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To Reward, or Not to Reward?

To Reward, or Not to Reward?

Everyone would like response rates to be as close to 100% as possible. Higher response rates mean we bother fewer people while carrying out our research, and typically our costs of gathering those responses decline accordingly. Response rates are often assumed to reflect a representation of a given population.

But a 100% response rate for a tiny corner of a population isn’t as valid as a low response rate within a sampling frame (the starting point for survey invitations) with great coverage. To put it another way, having 100% response rate from people who all love chocolate to a survey on likelihood to purchase a new chocolate candy may not provide responses that are as useful for determining projected sales of the new candy as from a 5% response rate to the same survey from a pool of respondents that represent average shoppers in the U.S.

A large number of survey researchers try to boost response rates by offering some sort of reward for completing a survey. A lot of academic research suggests that offering some sort of reward can initially increase completion rates.  However, the same literature indicates that once you reward people for a task, they often won’t do the same task in the future without a reward.  In other words, rewards can help the first time you ask, but may hurt during later attempts to interview the same people.  What does this mean for you?  Use rewards when you need a one-time survey fielded quickly and avoid rewards when you expect to interview the same people with any sort of regularity.

Additionally, a fair amount of psychology literature shows that incentives, particularly cash, can reduce people’s intrinsic motivation to do things, leading to more careless responding and that can mean potentially poorer quality data.

All of that said, rewarding survey takers can still be right for certain projects. Sweepstakes are an easy way to incent people to action that does not increase in cost as more people respond to your survey. However, there are a whole host of legal and fulfillment requirements involved with sweepstakes—these rules and regulations can also differ by country and state.  Just as we’ve done with making the survey creation and analysis process easier, we’ve now made the process of offering an incentive (ranging from customized coupons through sweepstakes) a lot easier too by taking care of legal and fulfillment requirements for you.  Click here to learn more.

Have you used an incentive in your survey before? We’d love to hear more about your experience and thoughts in the Comments section below!

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5 thoughts on “To Reward, or Not to Reward?

  1. Roy Lindseth says:

    I started on your survey Re: the The CSEG and the APEGGA but was interrupted well before completion. Now I find I cannot get back to the survey form because it is considered I have responded, which is not totally correct.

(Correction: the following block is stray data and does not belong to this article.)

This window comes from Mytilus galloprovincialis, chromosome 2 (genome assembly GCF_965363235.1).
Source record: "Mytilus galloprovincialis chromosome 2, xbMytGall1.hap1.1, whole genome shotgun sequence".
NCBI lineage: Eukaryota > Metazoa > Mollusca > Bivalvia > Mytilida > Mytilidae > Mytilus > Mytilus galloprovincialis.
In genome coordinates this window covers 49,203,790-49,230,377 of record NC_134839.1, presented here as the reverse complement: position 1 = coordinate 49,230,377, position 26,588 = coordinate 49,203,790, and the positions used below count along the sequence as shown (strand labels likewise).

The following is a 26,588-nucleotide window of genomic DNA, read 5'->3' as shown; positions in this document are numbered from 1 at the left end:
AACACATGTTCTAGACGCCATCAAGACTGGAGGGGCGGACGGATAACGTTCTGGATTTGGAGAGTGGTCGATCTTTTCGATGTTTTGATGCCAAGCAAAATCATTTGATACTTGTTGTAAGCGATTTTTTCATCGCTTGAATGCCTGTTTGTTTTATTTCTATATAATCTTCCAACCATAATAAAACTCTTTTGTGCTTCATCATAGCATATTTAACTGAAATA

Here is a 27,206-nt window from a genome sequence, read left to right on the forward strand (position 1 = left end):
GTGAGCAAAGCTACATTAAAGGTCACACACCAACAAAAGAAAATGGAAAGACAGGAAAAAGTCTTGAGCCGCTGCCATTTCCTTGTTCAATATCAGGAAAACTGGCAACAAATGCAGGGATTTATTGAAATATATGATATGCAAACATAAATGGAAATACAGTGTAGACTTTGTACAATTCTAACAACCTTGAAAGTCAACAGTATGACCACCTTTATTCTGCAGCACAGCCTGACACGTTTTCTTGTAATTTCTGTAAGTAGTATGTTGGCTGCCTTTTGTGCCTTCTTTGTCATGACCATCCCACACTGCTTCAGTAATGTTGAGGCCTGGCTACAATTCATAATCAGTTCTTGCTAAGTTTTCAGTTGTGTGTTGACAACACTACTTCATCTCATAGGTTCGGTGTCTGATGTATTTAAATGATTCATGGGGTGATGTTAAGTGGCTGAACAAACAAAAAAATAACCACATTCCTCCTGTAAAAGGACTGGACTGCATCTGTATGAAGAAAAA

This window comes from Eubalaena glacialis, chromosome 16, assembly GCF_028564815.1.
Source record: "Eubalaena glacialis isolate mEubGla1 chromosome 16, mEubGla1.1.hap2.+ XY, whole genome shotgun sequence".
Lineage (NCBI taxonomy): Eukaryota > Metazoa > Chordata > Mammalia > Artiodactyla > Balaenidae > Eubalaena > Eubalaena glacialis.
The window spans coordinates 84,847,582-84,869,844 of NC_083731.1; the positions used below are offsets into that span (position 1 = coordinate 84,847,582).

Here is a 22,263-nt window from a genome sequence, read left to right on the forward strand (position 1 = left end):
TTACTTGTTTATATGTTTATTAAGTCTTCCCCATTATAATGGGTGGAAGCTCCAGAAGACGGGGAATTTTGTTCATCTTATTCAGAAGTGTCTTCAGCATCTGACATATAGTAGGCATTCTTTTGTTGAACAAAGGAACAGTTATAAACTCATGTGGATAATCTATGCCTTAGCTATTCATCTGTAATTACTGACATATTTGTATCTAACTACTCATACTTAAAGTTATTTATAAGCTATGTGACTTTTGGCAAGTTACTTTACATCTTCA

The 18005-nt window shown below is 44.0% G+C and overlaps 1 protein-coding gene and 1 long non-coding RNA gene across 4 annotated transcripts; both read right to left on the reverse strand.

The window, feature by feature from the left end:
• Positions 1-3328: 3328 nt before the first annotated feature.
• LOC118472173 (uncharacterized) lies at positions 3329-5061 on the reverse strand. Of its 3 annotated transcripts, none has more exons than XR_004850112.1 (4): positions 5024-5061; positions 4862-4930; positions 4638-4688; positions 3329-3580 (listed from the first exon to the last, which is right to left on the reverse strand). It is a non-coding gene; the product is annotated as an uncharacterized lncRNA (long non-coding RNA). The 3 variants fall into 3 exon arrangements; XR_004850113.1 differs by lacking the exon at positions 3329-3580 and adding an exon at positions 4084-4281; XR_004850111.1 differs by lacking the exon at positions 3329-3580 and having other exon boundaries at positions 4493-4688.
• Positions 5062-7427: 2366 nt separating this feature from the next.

Roy Lindseth

    1. Anne R says:

      Roy–we’re sorry to hear that. Are you able to contact the survey creator to make sure you can provide all of your responses?

  2. Sicco Jan says:

    the “first time, further times” conclusion of decreasing/negative effect of incentives is also valid in sales: when a customer misses a rebate/price cut for some reason (on holiday, no money, no desire at the moment, …), he/she will be reluctant to pay the full price the next time the product is offered or desired, because of fear of missing a better offer. It is even true for the next rebate, because the consumer may think a better offer might still be possible somewhere.

    I would also say that if people ‘have to’ respond (like students, patients, employees): don’t bother to give a generic incentive (e.g. Amazon vouchers). But perhaps a reward connected to the service you are offering: jumping the queue in health has great value for the patient but can be offered at almost no extra cost. Whether it is ethical is another topic…

    One benefit of an incentive is inviting more traffic to your survey and site (if it is online and not sent out to an audience), but don’t expect the answers to be complete or true. ‘Fill out the form and get the incentive’ might be the only objective respondents have (I know in the Netherlands there are several sites that harvests free product offerings and incentives, no doubt this is also available in other countries).

  3. William says:

    Very insightful, intriguing to think about the balance between having too much or too little incentive when gathering information and its effects on the quality of data. Thanks for sharing!

  4. Jonathan says:

    If this truly interests you after reading this I would recommend Daniel Pink’s “Drive:The surprising truth of what motivates us.” He continues on this subject with strong cases backing exactly of what your speaking off. Nonetheless an amazing read, highly recommended.

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